On March 29, 1983, a police officer in plain clothes went into the bookstore, obtained quarters from the clerk, and entered one of the six booths described earlier. After depositing eight quarters, he observed two dancers, Debbie Adims and Patricia Runkel. Adims was completely nude and danced at a distance. Runkel, wearing a short, see-through negligee with the breast area cut out, danced close to the booth window and announced that private shows were held in booths seven and eight.

The police officer then went to booth number seven. Via a telephone conversation, he chose to view Runkel. He was instructed by her to place quarters in the timing machine to enable him to see her, which he did. After a brief viewing and discussion with Runkel, the police officer left the establishment.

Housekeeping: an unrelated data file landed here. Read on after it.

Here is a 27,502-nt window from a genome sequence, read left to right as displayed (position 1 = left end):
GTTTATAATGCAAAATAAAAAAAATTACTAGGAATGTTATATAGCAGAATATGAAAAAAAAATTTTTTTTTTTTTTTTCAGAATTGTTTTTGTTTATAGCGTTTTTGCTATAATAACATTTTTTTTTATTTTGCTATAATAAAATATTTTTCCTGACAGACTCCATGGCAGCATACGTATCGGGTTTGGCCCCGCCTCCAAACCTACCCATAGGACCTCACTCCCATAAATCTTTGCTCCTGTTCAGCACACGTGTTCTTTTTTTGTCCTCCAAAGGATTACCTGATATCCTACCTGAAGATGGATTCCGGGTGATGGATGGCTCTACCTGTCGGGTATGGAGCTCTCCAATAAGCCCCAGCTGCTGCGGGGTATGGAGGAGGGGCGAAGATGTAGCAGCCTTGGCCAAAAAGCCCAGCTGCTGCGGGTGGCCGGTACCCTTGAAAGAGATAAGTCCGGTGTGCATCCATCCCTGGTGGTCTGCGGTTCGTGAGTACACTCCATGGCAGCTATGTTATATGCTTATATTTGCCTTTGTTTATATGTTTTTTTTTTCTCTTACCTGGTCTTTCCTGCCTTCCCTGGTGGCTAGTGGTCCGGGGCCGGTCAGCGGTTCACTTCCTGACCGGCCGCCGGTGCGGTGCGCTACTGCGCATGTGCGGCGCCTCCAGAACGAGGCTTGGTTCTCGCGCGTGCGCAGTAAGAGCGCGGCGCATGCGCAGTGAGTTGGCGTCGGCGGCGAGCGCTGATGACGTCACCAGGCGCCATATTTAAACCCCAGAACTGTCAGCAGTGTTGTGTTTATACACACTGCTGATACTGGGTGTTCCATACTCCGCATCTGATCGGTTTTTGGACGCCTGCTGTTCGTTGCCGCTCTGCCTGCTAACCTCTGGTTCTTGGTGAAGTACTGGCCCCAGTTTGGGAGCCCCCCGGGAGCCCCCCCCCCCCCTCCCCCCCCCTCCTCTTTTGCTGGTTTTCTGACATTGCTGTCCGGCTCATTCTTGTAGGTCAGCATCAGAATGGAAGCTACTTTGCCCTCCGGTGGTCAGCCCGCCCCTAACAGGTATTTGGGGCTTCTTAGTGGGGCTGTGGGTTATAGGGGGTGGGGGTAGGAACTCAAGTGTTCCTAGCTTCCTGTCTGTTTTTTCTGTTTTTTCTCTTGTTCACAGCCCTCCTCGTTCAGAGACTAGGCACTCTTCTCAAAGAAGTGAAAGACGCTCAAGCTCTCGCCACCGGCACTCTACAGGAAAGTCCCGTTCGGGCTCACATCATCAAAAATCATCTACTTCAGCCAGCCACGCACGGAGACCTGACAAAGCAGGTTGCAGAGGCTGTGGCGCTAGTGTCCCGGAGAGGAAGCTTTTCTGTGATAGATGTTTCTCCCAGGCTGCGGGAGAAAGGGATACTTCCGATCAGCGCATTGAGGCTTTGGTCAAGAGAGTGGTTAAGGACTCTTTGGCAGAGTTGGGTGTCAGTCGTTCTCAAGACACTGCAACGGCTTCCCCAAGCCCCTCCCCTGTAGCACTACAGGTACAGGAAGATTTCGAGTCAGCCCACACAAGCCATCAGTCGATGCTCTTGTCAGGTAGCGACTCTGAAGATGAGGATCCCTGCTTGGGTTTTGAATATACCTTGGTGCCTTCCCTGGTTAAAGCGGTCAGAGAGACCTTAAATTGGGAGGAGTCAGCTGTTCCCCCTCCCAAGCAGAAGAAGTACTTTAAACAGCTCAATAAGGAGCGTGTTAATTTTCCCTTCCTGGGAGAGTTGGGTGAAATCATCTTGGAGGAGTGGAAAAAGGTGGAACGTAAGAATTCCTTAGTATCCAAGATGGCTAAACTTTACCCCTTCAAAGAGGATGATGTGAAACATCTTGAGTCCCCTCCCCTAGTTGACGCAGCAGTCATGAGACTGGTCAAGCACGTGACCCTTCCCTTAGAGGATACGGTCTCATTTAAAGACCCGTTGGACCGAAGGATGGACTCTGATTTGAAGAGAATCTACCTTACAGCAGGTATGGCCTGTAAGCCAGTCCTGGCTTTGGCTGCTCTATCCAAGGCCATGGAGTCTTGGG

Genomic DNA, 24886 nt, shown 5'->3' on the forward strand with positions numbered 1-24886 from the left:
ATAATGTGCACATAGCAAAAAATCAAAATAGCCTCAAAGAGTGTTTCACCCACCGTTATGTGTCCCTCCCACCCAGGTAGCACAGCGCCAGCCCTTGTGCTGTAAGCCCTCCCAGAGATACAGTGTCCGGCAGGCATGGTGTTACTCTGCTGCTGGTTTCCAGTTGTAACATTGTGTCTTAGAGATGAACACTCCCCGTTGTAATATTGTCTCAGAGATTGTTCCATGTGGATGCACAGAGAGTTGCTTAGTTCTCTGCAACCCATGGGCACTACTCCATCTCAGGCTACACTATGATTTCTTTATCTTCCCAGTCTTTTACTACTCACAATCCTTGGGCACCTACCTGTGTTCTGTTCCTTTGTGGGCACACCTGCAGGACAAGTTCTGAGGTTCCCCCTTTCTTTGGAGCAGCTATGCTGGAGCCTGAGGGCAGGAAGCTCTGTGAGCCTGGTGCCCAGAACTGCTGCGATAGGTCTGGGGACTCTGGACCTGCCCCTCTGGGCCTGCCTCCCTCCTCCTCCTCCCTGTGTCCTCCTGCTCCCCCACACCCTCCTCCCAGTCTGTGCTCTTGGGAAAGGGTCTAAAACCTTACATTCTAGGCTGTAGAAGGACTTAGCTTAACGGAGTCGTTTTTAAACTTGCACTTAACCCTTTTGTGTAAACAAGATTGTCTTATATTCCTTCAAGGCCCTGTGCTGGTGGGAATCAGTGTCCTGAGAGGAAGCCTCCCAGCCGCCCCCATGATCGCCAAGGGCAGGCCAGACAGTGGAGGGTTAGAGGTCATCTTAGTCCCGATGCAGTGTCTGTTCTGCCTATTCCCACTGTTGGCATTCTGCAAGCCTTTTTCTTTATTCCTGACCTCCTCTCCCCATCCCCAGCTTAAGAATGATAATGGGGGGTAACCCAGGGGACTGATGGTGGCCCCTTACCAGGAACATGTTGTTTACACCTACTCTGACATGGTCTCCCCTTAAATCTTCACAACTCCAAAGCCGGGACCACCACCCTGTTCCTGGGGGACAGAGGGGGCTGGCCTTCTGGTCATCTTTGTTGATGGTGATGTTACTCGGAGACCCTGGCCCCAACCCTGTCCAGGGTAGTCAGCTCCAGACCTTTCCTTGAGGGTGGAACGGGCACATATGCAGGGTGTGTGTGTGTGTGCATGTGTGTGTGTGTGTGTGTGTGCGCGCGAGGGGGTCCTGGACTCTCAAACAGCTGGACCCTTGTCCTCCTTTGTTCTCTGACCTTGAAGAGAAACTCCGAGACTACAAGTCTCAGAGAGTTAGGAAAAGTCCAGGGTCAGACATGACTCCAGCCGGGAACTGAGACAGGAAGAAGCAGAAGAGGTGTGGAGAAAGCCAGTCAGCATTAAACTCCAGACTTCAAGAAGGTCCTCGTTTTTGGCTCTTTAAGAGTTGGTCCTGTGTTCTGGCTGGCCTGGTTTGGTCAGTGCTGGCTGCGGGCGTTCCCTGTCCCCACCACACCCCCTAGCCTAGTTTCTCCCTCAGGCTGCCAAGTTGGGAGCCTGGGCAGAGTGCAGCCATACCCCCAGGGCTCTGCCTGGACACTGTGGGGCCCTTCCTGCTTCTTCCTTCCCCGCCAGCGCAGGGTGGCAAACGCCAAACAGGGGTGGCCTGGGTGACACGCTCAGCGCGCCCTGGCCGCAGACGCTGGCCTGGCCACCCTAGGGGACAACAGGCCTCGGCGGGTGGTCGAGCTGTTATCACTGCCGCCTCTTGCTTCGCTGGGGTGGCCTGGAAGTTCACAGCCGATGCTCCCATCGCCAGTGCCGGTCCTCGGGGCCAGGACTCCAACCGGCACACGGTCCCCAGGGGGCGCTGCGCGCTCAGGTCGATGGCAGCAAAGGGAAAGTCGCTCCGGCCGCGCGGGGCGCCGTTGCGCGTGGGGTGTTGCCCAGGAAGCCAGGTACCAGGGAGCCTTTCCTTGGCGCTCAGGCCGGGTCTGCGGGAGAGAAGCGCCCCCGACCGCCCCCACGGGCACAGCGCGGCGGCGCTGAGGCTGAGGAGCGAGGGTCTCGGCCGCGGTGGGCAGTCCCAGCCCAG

Approximately two hours later, the police officer returned and entered a booth adjacent to the dance floor. This time he observed three female dancers. The two he had seen earlier had been joined by a third, Uscilla Smith, who was completely nude. Smith advertised the private shows on this occasion while squatting in front of the window to the officer's booth.

In challenging their convictions, the three appellants present the following issues:

(1) whether IND. CODE § 35-45-4-1 is unconstitutional; and (2) whether the evidence was sufficient to support a finding that the charged acts occurred in a public place.

IND. CODE § 35-45-4-1 provides:

"Public indecency Sec. 1. (a) A person who knowingly or intentionally, in a public place: (1) engages in sexual intercourse; (2) engages in deviate sexual conduct; (3) appears in a state of nudity; or (4) fondles the genitals of himself or another person; commits public indecency, a Class A misdemeanor. (b) `Nudity' means the showing of the human male or female genitals, pubic area, or buttocks with less than a fully opaque covering, the showing of the female breast with less than a fully opaque covering of any part of the nipple, or the *742 showing of covered male genitals in a discernibly turgid state."